Written by Julia Kantelberg
Six years ago, I stepped into the building of the Vrije Universiteit in Amsterdam. I started out by doing my bachelor in Media, Art, Design, and Architecture, which was a brand new bachelors program at the time. I got interested in sustainable design and wrote my bachelor’s thesis on Victor Papanek’s book Design for the Real World – Human Ecology and Social Change. This is where my interest in the confluence between the arts and environmental considerations was born. I went on by doing the Research Master Critical Studies in Art and Culture, that I just graduated from in the beginning of November 2019. In the beginning I sometimes got a bit overwhelmed by the high academic level of reflection, but after a while I got more comfortable and found out that, step by step, I too became able to follow the sometimes complicated lines of thought.
What I liked about my research master program is that it gave me a lot of freedom to choose subjects or courses that I was interested in. In my case, this is contemporary art and design, but also environmental philosophy and ethics. I find it interesting how arts have the ability to imagine and reflect upon philosophical questions such as: ‘how we should live with the earth or the environment?’ or ‘should we only take into account human interests, or also those of nonhuman beings?’. I was able to combine these subjects not only in my thesis, but also in the Environmental Humanities Center that I joined in 2016 as a student board member. With the Environmental Humanities Center we organized lectures and events on environmental issues from the humanities perspectives.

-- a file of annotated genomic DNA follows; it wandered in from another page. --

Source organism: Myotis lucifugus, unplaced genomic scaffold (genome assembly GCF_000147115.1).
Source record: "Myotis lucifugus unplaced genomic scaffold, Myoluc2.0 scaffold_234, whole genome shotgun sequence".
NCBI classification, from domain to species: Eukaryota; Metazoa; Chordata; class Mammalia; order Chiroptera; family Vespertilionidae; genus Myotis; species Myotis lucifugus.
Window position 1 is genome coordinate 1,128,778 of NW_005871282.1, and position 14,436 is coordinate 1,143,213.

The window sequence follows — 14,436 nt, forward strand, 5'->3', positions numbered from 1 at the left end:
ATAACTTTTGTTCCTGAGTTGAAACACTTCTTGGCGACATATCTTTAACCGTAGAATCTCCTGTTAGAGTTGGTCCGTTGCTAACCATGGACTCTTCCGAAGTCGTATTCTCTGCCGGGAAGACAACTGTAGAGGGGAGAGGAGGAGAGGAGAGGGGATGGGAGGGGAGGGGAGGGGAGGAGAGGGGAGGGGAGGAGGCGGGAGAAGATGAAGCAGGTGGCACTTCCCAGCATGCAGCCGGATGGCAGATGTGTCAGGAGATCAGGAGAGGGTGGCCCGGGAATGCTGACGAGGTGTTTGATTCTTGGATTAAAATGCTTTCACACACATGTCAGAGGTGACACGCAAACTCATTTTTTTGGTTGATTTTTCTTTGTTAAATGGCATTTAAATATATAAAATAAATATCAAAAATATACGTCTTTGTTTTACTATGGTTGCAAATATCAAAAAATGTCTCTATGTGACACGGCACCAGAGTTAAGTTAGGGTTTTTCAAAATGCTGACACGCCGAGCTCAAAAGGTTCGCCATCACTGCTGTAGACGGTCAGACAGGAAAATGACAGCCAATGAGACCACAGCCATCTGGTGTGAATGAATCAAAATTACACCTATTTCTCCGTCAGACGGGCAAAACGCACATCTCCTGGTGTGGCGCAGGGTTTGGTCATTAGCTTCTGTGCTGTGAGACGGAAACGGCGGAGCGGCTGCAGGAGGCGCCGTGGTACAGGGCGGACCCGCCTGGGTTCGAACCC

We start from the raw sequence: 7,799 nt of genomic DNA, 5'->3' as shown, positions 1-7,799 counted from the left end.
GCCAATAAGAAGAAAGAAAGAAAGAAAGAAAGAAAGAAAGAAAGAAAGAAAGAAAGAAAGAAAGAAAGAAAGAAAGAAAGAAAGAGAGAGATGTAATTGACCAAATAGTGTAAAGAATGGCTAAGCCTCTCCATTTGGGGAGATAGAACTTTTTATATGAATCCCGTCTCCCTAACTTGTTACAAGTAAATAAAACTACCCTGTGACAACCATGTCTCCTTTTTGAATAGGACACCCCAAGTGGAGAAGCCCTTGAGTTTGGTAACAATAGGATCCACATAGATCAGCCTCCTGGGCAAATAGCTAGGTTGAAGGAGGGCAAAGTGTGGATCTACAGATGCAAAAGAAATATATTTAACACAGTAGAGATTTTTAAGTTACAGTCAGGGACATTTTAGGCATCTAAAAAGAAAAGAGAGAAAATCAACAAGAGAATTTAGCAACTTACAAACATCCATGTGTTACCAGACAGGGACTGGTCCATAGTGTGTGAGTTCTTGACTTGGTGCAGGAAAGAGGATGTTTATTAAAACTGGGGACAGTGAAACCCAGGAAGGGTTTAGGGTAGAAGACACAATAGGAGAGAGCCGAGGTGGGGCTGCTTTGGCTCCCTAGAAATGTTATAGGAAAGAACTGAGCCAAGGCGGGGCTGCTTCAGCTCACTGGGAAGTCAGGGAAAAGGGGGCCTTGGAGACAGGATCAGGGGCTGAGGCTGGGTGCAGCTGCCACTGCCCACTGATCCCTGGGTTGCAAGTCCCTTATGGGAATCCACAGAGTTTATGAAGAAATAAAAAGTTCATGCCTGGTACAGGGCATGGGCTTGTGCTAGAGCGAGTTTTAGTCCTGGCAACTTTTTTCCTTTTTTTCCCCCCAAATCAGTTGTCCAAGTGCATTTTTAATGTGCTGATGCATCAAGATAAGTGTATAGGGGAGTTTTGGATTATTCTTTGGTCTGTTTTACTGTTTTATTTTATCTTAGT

The first board of the Environmental Humanities Center. From left to right: Petra van Dam, Katja Kwastek, Germaine van der Sanden, Sjoerd Kluiving, Kristine Steenbergh, Ankie Petersen, Tim Renders, Julia Kantelberg. September 2017.
A photo of one of the excursions that we organized for the Outer Space Event to the European Space Agency ESTEC with Tim Renders – my friend and partner in crime during my masters and in the Environmental Humanities Center. November 2018.
Then the final part of studies: graduating and writing a master thesis. It’s one of the most stressful, interesting, intense and rewarding things I’ve ever done. I started doubting everything I thought I knew or learned, and even turned to Umberto Eco’s book How to Write a Thesis? to get some mental support. Spending a lot of days in the same spot in the same library, I became a bit neurotic as well, and I started taking photos in the elevator of the library every morning as a way of documenting the process – I guess. Turns out that six years of studies does prepare you to write a big research work, and I am very happy and grateful to have done it.
Part of the thesis-writing-process-documentation in the elevator of the library. Spring 2019.
What I am also very grateful for, is a lesson I learned along the way. It is that in studying art is not so much about forming an opinion whether some art piece is ugly or beautiful, it is rather about losing such opinions, and learning to understand the many possible ways in which is interesting to look at something. I think this attitude is very important and meaningful, not only in the arts but in everything one does. For me this is a big thing that I take away from this education.
Graduation Day. November 2019.